`If you are one of those users who would like to know how LaTeX can be extended to create the nicest documents possible without becoming a (La)TeX guru, then this book is for you' --- from the Preface. Bruce Thompson adds: "A very nice book providing a lot of information about the new extensions to LaTeX, provides a large number of examples showing precisely how your document's layout can be manipulated"

Order here.

LaTeX: A Document Preparation System, Leslie Lamport, 1994, ISBN 0-201-52983-1, Addison-Wesley, 256pp..

Bruce Thompson: "The ultimate reference on LaTeX 2.09 by its author. A new edition covering LaTeX2e (the version included in the current TeX/LaTeX distribution) is in preparation. LaTeX 2.09 is fully supported by LaTeX2e. A must for anyone wanting to use LaTeX. Provides a gentle introduction to document preparation and the various tools that LaTeX provides for producing professional quality documents. Lots of examples."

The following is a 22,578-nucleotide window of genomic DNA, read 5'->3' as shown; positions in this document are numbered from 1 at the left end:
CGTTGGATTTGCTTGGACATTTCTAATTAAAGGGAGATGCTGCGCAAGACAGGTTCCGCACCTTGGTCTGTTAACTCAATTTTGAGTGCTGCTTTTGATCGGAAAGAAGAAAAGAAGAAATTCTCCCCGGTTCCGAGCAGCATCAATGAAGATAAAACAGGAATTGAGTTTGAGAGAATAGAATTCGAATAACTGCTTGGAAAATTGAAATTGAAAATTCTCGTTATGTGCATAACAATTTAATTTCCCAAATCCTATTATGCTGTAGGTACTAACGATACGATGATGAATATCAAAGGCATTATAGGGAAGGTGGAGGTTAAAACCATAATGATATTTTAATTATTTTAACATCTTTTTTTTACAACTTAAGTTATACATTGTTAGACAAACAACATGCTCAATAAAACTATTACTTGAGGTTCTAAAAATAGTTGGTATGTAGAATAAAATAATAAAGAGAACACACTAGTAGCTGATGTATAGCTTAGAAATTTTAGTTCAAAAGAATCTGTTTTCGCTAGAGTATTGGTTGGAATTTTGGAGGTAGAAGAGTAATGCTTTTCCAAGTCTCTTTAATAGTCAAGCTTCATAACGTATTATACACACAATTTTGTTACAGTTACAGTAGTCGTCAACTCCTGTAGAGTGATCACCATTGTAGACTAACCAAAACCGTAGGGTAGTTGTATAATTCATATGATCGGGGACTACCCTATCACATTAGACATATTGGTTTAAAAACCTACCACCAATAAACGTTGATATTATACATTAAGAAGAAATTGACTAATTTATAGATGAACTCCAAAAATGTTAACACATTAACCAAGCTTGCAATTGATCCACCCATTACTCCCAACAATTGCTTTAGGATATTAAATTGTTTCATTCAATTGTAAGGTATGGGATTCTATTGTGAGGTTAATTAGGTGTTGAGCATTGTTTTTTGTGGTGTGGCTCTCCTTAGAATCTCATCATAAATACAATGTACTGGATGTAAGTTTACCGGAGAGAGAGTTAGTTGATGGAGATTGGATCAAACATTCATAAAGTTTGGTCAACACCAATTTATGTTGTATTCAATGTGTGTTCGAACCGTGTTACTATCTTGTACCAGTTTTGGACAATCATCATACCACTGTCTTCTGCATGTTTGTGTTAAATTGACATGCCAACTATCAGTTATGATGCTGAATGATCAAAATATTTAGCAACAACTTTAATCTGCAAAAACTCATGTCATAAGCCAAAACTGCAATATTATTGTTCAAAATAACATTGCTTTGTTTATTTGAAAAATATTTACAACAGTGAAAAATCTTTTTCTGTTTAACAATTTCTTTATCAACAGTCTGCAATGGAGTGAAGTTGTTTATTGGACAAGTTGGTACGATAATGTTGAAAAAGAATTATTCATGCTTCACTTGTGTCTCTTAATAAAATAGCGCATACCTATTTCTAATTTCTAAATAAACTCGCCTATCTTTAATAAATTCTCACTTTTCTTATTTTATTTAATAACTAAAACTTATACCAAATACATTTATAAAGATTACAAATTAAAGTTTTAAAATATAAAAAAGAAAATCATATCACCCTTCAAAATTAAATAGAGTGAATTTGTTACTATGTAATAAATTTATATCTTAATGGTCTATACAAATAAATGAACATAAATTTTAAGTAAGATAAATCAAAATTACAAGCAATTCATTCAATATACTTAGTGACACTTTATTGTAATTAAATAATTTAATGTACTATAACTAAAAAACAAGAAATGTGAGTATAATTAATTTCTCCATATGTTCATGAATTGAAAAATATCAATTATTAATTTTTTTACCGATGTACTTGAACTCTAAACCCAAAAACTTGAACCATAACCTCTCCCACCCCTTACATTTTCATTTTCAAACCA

Order here.

The TeXbook, Volume A of Computers and Typesetting, Donald Knuth, 1986, ISBN 0-201-13448-9, Addison-Wesley, 496pp..

Bruce Thompson: "The definitive user's guide and complete reference manual for TeX. Probably not needed for casual LaTeX use, but a fascinating book nonetheless." I'll strengthen that by adding that this book is not for the faint of heart.

Order here.

The METAFONT Book, Volume C of Computers and Typesetting, Donald Knuth, 1986, ISBN 0-201-13444-6, Addison-Wesley, 386pp..

Bruce Thompson: "The definitive user's guide and reference manual for METAFONT, the companion program to TeX for designing fonts. An excellent work if you're planning to design your own fonts for use in TeX and LaTeX. METAFONT is included with the normal TeX/LaTeX distribution." This book is definitely not for the faint of heart.

Order here.

Good Programming Style

The Practice of Programming, Brian Kernighan and Rob Pike, 1999, ISBN 0-201-61586-X, Addison-Wesley.

An excellent treatise on writing high-quality programs, surely destined to become a classic of the field.